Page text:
Australia's wobbly China policy: Under the shadow of U.S. cloud
Li Zheng

Editor's note: Li Zheng is an associate research fellow at the China Institutes of Contemporary International Relations, Institute of American Studies, and the director of the American Security Center, Institute of American Studies. The article reflects the author's opinions, and not necessarily the views of CGTN.

Australian Prime Minister Scott Morrison started a high-profile visit to the United States on September 20. Morrison received a warm reception from President Donald Trump. The first lady of the United States, Melania Trump, carefully arranged the state banquet according to the color of the Australian flag to celebrate the Australian Prime Minister's official visit to the United States after 14 years.

China has become an important topic for Trump and Morrison. Australia hopes that the United States will continue to increase its security commitment to the Indo-Pacific region and confront the rise of Asian powers. Trump hopes to strengthen cooperation on energy and rare earth and expand mutual economic interests. Both issues allude to China.

In recent years, the relationship between the United States and Australia has become increasingly close, and it has become a major factor in changing the geographical balance of the Indo-Pacific region. On the 5G issue, Australia first proposed to exclude Chinese companies from the list of suppliers and support the American's tough attitude on Huawei. Australia took the initiative to send a warship to cruise in the South China Sea. Australia also widely publicizes China's influence on the South Pacific island countries and requires other countries outside the region to hedge against China.

These practices are not in line with Australia's role in China and the United States for many years. Traditionally, Australia has relied on China economically and is only closer to the United States in terms of security. Australia does not want the confrontation between China and the United States to heat up, because it hurts both Australia's economic prospects and its own security.

This transformation comes from two reasons. Firstly, Australia believes that the contrast between China and the United States has undergone a decisive change. On August, Australia's well-known think tank Lowy Institute issued a report saying that China's military strength in the Indo-Pacific region has grown rapidly and the United States has been unable to maintain its military superiority in the region.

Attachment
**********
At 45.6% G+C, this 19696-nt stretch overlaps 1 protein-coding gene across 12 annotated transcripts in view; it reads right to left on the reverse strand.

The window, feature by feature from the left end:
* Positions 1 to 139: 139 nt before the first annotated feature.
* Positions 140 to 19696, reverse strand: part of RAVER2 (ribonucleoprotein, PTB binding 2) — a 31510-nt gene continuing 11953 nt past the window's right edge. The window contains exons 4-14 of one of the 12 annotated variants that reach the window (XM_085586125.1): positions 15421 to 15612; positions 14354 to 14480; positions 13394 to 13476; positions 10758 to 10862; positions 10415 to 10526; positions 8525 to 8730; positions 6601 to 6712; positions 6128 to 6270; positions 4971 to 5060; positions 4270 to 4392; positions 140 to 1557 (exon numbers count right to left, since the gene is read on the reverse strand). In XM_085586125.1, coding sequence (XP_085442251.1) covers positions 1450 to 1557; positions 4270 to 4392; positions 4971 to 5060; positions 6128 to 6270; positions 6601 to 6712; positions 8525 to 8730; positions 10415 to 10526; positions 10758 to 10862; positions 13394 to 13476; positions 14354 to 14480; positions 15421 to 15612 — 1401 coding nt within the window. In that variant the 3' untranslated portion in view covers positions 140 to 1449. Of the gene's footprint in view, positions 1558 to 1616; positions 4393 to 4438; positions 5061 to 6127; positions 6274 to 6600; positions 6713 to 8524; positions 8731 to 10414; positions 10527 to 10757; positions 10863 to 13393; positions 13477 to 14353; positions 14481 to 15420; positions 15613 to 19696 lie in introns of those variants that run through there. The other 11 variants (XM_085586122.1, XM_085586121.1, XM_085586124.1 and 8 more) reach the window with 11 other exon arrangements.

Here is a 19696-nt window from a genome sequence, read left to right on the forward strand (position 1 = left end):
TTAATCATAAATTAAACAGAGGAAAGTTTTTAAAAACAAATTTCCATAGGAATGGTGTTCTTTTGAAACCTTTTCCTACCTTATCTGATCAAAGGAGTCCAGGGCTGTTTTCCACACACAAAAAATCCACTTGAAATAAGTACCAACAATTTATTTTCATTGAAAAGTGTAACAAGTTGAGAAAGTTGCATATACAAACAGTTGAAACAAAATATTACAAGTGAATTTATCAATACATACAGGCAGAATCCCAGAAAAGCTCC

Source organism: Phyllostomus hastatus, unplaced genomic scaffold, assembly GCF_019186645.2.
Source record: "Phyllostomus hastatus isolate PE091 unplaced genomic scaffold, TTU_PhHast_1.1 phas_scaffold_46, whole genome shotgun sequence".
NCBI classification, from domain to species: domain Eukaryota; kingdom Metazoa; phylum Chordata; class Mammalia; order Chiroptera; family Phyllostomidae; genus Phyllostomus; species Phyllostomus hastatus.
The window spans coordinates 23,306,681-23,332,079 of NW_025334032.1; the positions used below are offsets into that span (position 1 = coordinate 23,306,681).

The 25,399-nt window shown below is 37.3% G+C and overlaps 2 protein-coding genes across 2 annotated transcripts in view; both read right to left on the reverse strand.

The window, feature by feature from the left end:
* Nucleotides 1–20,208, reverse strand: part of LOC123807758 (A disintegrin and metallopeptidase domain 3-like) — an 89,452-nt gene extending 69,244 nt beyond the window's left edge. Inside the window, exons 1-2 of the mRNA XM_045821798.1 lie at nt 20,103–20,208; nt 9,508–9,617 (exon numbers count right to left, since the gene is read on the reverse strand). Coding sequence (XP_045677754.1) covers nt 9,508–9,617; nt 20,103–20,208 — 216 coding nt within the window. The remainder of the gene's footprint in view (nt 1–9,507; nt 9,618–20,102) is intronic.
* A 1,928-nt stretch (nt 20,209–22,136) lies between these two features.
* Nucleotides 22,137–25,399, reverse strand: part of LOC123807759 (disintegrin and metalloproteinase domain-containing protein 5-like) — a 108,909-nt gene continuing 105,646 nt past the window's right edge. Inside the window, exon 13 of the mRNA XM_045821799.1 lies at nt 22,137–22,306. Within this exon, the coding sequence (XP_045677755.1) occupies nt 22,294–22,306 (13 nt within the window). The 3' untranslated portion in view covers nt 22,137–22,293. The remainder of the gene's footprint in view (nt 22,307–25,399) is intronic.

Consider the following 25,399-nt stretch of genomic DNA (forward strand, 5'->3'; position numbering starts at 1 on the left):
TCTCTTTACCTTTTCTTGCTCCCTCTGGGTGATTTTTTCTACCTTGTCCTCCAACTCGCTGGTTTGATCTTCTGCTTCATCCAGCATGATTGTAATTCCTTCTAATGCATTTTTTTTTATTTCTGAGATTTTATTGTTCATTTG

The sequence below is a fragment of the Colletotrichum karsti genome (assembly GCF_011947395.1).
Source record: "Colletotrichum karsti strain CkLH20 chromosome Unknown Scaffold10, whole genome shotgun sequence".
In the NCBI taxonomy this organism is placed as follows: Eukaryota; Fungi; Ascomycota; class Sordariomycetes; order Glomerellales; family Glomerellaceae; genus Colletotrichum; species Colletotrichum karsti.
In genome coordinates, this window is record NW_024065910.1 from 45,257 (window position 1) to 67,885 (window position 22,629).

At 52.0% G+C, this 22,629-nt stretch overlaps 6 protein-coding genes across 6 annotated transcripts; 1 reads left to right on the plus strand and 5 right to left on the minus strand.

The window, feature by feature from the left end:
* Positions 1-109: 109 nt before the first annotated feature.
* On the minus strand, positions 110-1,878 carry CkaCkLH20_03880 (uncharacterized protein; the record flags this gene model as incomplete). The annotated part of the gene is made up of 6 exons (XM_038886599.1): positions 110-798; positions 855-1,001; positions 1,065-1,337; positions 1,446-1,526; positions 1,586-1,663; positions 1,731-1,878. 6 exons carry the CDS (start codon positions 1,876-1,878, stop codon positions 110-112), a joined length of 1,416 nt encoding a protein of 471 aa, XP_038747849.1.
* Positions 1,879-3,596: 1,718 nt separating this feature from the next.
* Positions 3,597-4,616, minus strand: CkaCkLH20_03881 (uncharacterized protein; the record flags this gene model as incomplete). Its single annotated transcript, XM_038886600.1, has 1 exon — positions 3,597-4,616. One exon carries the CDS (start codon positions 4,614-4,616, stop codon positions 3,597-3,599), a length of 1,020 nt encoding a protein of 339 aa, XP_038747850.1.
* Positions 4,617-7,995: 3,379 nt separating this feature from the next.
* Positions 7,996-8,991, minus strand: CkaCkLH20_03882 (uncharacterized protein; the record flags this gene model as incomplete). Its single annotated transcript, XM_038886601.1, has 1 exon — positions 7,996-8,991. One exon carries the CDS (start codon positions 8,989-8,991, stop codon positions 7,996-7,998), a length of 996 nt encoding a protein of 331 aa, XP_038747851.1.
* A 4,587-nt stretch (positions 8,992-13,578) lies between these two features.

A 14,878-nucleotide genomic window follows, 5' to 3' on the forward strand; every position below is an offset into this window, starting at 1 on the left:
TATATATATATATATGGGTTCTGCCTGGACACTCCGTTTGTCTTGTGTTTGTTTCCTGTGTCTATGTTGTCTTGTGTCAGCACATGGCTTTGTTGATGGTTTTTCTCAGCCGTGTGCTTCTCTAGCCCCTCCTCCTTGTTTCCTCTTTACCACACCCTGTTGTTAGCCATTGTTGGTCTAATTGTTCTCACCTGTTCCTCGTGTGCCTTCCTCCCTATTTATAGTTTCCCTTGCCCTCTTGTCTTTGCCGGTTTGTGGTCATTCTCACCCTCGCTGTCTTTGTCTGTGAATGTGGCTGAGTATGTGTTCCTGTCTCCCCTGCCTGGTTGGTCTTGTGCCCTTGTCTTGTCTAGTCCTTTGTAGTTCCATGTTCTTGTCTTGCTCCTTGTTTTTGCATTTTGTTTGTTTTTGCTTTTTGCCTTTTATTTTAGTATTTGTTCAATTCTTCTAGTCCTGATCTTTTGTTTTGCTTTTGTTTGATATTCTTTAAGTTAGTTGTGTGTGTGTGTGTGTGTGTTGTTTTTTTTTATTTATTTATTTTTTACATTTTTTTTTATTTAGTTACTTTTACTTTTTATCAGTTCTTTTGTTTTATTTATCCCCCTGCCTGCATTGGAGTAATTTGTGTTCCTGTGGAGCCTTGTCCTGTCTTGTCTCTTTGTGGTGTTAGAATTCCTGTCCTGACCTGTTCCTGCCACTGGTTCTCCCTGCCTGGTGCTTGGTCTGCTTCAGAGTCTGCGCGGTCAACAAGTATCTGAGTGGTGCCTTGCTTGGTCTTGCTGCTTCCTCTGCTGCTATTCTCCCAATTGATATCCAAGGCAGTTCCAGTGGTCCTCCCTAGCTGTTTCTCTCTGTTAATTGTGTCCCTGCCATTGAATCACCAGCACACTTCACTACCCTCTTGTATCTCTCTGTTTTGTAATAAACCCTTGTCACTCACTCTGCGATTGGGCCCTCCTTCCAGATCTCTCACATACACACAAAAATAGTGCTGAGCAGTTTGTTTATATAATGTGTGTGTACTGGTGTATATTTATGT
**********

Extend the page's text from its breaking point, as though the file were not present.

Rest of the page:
U.S President Donald Trump and Australian Prime Minister Scott Morrison at a joint press conference in the East Room of the White House in Washington, DC, U.S., September 20, 2019. /VCG Photo

U.S President Donald Trump and Australian Prime Minister Scott Morrison at a joint press conference in the East Room of the White House in Washington, DC, U.S., September 20, 2019. /VCG Photo

The report of the Lowy institute is not a hasty judgment. Since the Trump administration, although the U.S. military pressure on China has increased, the scope of activities of the Chinese military has continued to expand. The Chinese navy and air force began to carry out a wider range of patrols and drills, and their scope crossed the first island chain. This change has made Australia and other Western middle countries nervous. If the United States can no longer protect its security, their favorable positions between China and the United States cannot be maintained.

Secondly, the United States hopes that countries such as Australia stand on the front line against China and leave some flexibility for Sino-U.S. relations. Australia's attitude toward China has been guided by the United States. In the case of Huawei, the key player in Australian government decision-making is a report from U.S. intelligence agencies. The cooperation between the two sides in the security field is not open, but from the facts, Australia has never made a unilateral action that surprised the United States, showing that the U.S. is the leader behind it.

The United States directed Australia to take the lead in challenging China for a dual purpose. On the one hand, such actions can give China greater pressure to let China feel the unanimous attitude of Western countries toward China. On the other hand, Australia's actions have reduced the urgency of Sino-U.S. confrontation in the security field. Once the United States finds a way to respond to China's rise with non-confrontational means, Australia can quickly change its attitude to repair its relationship with China.

This strategy not only achieves the purpose of containing China's rise, but also leaves other options. However, once these U.S. allies find that their economic relationship with China is not irreplaceable, they may reconsider the cost of this strategy.

(If you want to contribute and have specific expertise, please contact us at